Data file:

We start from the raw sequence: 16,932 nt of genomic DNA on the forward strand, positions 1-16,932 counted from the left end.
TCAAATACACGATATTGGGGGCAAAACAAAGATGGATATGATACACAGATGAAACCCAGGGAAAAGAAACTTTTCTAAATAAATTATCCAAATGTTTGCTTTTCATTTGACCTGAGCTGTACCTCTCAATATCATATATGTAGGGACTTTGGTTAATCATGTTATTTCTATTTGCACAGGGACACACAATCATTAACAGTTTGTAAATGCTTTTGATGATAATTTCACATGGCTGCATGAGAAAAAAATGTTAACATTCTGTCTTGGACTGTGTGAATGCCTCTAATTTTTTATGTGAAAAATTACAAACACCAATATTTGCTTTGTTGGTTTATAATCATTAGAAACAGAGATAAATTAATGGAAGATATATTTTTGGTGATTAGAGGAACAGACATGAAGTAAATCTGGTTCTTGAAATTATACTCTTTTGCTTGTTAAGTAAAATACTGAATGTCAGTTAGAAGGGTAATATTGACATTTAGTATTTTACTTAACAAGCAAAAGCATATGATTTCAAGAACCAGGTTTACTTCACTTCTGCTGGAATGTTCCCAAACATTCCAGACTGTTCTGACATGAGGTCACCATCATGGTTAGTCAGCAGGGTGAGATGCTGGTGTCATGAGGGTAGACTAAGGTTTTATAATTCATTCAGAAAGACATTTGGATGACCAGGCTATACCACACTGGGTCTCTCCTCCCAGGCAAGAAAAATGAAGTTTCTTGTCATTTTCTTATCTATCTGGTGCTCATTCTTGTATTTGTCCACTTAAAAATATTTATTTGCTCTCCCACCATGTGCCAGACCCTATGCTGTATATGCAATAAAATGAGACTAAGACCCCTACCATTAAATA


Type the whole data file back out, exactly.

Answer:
We start from the raw sequence: 16,932 nt of genomic DNA on the forward strand, positions 1-16,932 counted from the left end.
TCAAATACACGATATTGGGGGCAAAACAAAGATGGATATGATACACAGATGAAACCCAGGGAAAAGAAACTTTTCTAAATAAATTATCCAAATGTTTGCTTTTCATTTGACCTGAGCTGTACCTCTCAATATCATATATGTAGGGACTTTGGTTAATCATGTTATTTCTATTTGCACAGGGACACACAATCATTAACAGTTTGTAAATGCTTTTGATGATAATTTCACATGGCTGCATGAGAAAAAAATGTTAACATTCTGTCTTGGACTGTGTGAATGCCTCTAATTTTTTATGTGAAAAATTACAAACACCAATATTTGCTTTGTTGGTTTATAATCATTAGAAACAGAGATAAATTAATGGAAGATATATTTTTGGTGATTAGAGGAACAGACATGAAGTAAATCTGGTTCTTGAAATTATACTCTTTTGCTTGTTAAGTAAAATACTGAATGTCAGTTAGAAGGGTAATATTGACATTTAGTATTTTACTTAACAAGCAAAAGCATATGATTTCAAGAACCAGGTTTACTTCACTTCTGCTGGAATGTTCCCAAACATTCCAGACTGTTCTGACATGAGGTCACCATCATGGTTAGTCAGCAGGGTGAGATGCTGGTGTCATGAGGGTAGACTAAGGTTTTATAATTCATTCAGAAAGACATTTGGATGACCAGGCTATACCACACTGGGTCTCTCCTCCCAGGCAAGAAAAATGAAGTTTCTTGTCATTTTCTTATCTATCTGGTGCTCATTCTTGTATTTGTCCACTTAAAAATATTTATTTGCTCTCCCACCATGTGCCAGACCCTATGCTGTATATGCAATAAAATGAGACTAAGACCCCTACCATTAAATA